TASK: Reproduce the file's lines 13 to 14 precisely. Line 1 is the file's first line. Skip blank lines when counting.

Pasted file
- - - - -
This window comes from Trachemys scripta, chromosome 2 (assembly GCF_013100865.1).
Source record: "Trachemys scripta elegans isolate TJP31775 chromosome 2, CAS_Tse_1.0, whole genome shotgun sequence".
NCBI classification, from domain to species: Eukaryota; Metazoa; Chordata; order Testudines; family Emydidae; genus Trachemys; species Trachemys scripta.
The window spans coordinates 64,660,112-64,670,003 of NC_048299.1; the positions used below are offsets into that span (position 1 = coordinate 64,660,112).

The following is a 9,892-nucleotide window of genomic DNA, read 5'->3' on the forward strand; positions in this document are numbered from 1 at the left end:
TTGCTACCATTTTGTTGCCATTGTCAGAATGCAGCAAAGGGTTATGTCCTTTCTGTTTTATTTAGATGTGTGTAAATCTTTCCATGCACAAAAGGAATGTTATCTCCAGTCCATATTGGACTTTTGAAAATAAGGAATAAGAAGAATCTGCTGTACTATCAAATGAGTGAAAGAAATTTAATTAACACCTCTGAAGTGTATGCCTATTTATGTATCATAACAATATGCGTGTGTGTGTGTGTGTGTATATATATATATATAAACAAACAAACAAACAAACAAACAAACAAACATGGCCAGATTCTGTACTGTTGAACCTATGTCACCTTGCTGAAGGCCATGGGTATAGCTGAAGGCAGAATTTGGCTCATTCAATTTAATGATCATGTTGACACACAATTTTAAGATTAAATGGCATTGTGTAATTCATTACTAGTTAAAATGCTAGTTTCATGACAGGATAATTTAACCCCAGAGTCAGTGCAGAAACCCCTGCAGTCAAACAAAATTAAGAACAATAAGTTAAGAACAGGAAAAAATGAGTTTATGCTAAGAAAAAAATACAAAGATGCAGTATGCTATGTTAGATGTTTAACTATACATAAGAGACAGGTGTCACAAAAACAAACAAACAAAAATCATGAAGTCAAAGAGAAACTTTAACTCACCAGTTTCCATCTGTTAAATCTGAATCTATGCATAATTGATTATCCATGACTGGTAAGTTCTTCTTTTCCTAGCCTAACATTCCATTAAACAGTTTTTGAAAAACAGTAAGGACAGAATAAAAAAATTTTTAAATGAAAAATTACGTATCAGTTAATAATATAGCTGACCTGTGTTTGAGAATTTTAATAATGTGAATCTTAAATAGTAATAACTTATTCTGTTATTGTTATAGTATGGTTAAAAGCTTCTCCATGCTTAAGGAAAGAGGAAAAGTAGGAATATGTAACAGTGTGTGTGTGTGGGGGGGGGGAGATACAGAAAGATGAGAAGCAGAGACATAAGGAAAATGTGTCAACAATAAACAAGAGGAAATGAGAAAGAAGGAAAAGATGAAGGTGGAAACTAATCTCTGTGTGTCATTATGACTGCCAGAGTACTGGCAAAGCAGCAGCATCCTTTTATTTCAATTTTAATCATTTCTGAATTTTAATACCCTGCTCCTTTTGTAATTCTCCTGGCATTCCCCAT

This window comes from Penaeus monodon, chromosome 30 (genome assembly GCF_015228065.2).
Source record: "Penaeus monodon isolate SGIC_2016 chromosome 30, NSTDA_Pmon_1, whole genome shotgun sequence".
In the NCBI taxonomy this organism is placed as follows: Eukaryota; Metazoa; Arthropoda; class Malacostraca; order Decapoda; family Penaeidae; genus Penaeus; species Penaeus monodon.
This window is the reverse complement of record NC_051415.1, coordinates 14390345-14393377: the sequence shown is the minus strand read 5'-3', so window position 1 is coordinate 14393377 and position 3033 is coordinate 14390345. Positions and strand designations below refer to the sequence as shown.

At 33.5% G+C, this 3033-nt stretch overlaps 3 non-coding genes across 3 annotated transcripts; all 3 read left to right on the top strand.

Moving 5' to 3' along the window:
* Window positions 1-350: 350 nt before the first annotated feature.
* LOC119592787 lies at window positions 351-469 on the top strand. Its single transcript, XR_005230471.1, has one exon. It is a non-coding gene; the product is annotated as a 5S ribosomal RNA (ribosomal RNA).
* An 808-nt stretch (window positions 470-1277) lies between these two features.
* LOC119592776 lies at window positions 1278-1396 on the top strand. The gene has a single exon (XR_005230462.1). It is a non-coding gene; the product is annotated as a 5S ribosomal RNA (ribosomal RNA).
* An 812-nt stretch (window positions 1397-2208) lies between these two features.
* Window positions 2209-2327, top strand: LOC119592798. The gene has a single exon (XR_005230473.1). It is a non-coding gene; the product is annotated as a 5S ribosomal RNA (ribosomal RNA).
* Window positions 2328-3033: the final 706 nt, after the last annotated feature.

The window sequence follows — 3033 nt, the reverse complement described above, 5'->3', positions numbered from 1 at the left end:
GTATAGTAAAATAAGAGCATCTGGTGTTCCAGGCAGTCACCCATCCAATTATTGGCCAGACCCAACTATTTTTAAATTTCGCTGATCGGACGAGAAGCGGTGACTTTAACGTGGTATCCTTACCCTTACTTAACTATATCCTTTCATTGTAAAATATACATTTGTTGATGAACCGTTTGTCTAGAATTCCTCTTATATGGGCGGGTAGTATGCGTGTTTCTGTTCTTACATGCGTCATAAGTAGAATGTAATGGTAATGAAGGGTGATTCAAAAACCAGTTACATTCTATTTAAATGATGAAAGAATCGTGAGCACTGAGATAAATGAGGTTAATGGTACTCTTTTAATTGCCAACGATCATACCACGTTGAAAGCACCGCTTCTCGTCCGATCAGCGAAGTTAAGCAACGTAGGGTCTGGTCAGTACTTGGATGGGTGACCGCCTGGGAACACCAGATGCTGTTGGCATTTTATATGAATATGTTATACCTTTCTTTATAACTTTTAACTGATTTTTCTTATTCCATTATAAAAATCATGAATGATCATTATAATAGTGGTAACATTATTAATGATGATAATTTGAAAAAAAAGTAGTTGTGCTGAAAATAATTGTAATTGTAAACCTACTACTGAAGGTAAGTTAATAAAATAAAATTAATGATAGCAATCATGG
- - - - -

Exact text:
* Window positions 1-350: 350 nt before the first annotated feature.
* LOC119592787 lies at window positions 351-469 on the top strand. Its single transcript, XR_005230471.1, has one exon. It is a non-coding gene; the product is annotated as a 5S ribosomal RNA (ribosomal RNA).